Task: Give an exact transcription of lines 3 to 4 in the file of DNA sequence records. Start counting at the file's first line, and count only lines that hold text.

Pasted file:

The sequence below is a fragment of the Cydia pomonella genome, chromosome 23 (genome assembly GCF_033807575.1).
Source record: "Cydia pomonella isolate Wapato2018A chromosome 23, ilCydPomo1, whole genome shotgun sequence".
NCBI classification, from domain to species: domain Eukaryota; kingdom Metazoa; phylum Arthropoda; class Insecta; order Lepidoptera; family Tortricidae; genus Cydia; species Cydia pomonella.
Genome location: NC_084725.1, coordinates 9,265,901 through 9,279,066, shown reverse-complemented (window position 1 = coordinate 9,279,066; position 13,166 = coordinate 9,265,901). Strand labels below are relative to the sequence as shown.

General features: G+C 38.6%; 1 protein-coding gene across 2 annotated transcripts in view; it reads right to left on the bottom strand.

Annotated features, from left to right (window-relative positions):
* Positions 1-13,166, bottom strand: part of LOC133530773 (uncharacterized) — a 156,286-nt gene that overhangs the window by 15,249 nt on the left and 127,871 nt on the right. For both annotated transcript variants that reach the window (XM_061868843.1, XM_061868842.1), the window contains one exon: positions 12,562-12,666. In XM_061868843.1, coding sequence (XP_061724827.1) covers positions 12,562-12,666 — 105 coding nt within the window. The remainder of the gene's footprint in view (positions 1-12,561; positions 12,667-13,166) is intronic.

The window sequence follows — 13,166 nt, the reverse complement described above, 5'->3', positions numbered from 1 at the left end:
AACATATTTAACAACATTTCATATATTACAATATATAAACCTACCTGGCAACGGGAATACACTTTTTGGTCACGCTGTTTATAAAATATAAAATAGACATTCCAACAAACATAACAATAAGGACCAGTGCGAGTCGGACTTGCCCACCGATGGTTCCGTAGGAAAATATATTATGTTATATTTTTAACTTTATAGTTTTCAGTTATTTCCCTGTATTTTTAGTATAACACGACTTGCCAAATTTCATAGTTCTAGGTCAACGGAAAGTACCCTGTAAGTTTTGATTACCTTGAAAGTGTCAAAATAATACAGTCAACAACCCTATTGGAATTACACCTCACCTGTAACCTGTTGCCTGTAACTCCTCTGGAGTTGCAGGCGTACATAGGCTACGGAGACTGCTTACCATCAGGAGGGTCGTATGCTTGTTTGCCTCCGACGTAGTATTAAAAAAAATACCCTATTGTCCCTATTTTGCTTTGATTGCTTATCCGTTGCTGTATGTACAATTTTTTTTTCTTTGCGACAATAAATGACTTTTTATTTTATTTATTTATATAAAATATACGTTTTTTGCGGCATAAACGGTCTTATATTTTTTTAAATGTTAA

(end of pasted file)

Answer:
NCBI classification, from domain to species: domain Eukaryota; kingdom Metazoa; phylum Arthropoda; class Insecta; order Lepidoptera; family Tortricidae; genus Cydia; species Cydia pomonella.
Genome location: NC_084725.1, coordinates 9,265,901 through 9,279,066, shown reverse-complemented (window position 1 = coordinate 9,279,066; position 13,166 = coordinate 9,265,901). Strand labels below are relative to the sequence as shown.